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Stage & TV Comedy Star Inman Dies in Hospital, 71

By • West End
Comedy actor John Inman, best known for his role as camp Mr Humphries in TV sit-com Are You Being Served? and as a celebrated pantomime dame, died today at St Mary’s Hospital, Paddington, at the age of 71. He had been ill for some time with hepatitis A.

Inman, who was born in Preston, Lancashire, on 28 June 1935, moved to Blackpool at the age of 12 with his parents – who ran a hairdressing business - and made his stage debut on Blackpool Pier when he was 13. He joined Crewe Rep at the age of 21, performing in comedies and farces.

In the 1960s, Humphries appeared on the London stage frequently, making his West End debut in Ann Veronica, as well as taking roles in Salad Days, Let’s Get Laid and Mother Goose.

Are You Being Served?, which was set in a pretentious department store, was aired in the 1970s and enjoyed huge success with the public, attracting more than 22 million viewers at its peak and spawning a spin-off series, Grace and Favour. Inman’s catchphrase on the show, “I’m free!” became instantly famous, and his portrayal of a sales assistant was informed by his time as a window-dresser at Austin Reed in Regent Street when he first moved to London in his early twenties. The sit-com ran for ten series before it finished in 1985.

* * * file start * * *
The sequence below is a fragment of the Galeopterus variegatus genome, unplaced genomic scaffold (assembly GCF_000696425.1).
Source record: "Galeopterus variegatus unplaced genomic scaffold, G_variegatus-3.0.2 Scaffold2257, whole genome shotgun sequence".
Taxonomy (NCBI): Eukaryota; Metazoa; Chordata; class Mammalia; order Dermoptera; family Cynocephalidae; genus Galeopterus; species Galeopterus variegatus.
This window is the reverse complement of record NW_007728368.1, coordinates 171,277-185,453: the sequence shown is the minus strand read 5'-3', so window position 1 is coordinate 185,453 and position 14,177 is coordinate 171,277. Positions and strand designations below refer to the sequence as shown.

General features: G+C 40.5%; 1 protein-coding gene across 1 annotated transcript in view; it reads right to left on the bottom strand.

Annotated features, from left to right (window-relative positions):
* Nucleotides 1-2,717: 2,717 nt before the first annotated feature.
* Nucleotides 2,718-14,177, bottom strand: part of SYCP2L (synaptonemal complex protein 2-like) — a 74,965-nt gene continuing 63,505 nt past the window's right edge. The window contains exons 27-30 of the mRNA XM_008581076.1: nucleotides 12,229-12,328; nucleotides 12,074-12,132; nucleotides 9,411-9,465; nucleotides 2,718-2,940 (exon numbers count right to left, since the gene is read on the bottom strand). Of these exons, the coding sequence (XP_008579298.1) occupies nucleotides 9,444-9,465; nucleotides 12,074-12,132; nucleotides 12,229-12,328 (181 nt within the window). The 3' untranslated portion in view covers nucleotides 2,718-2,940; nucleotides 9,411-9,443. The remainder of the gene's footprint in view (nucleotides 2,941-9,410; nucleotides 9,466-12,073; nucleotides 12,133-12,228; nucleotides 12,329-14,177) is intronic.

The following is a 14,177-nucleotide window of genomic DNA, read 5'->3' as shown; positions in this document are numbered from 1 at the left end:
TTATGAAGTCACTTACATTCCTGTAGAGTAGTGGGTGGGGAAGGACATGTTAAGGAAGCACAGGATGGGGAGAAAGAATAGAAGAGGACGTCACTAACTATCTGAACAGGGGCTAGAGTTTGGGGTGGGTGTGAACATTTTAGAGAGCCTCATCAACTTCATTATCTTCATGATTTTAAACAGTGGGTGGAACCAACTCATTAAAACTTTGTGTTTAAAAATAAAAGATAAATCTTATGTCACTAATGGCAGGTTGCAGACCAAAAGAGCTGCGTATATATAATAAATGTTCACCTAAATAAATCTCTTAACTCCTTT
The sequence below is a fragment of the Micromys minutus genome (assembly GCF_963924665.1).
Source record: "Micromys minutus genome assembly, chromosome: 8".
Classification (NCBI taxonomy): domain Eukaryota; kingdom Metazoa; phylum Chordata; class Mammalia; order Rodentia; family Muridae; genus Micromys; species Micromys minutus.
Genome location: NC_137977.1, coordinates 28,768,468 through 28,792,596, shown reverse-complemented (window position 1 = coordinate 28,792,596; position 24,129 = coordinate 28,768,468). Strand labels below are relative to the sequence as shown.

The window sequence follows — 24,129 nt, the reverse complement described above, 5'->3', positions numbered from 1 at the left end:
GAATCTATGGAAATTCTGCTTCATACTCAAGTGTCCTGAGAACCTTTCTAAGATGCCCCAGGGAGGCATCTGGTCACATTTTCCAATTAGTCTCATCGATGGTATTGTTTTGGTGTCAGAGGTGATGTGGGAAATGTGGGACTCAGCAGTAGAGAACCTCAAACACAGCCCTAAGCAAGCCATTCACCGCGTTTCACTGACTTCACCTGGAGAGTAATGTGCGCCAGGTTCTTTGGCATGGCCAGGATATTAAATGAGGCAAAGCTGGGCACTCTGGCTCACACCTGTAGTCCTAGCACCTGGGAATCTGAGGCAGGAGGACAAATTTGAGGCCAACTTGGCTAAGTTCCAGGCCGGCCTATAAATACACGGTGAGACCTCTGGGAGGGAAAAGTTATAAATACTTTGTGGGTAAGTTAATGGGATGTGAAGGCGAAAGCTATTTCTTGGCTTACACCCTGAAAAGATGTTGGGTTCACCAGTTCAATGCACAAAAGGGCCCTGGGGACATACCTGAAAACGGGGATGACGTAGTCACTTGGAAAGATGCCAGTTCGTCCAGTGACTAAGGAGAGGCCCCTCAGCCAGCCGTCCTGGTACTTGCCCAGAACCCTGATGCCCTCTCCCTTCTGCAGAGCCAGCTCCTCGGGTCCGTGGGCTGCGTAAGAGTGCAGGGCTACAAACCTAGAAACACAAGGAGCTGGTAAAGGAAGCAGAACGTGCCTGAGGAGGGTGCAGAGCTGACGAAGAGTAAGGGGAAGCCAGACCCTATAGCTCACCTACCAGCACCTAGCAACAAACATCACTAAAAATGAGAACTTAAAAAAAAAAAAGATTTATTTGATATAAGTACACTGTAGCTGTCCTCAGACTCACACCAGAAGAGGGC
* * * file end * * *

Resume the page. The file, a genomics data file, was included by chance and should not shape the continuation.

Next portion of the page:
Inman was voted funniest man on television by TV Times readers in 1976, and was named BBC TV's personality of the year the same year. He starred in two other TV sit-coms that were written for him - Odd Man Out and Take A Letter Mr Jones - and BBC comedy Revolver. He was a regular on Celebrity Squares, Blankety Blank and The Good Old Days, and was the subject of a This Is Your Life.

In 1979 he starred as Lord Fancourt Babberley in Charley’s Aunt at the Adelphi, and toured in his own shows, Fancy Free, Pyjama Tops, My Fat Friend and Bedside Manners. He appeared in over 40 pantomimes during his career, often teaming up with the comedian Barry Howard to form one of the country’s leading “Ugly Sisters” acts.

He is survived by his long-term partner, Ron Lynch, with whom he entered into a civil partnership in 2005, after the couple had been together more than 33 years.

- by Caroline Ansdell


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